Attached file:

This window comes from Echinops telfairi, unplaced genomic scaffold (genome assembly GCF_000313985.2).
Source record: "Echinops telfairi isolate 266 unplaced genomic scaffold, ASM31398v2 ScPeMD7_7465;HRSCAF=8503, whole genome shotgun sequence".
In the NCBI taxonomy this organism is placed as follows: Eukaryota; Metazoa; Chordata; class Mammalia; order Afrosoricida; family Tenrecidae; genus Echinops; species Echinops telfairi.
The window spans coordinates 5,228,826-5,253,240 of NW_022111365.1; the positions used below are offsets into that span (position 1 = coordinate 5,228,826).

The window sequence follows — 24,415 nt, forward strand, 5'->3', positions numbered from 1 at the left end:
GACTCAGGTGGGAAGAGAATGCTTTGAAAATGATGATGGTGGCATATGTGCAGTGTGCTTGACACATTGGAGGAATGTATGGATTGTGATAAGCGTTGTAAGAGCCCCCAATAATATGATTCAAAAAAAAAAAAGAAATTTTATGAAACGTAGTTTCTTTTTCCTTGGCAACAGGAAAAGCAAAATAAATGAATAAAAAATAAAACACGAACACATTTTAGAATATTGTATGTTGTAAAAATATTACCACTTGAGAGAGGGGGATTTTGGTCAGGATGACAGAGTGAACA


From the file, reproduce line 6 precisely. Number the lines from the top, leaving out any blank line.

GACTCAGGTGGGAAGAGAATGCTTTGAAAATGATGATGGTGGCATATGTGCAGTGTGCTTGACACATTGGAGGAATGTATGGATTGTGATAAGCGTTGTAAGAGCCCCCAATAATATGATTCAAAAAAAAAAAAGAAATTTTATGAAACGTAGTTTCTTTTTCCTTGGCAACAGGAAAAGCAAAATAAATGAATAAAAAATAAAACACGAACACATTTTAGAATATTGTATGTTGTAAAAATATTACCACTTGAGAGAGGGGGATTTTGGTCAGGATGACAGAGTGAACA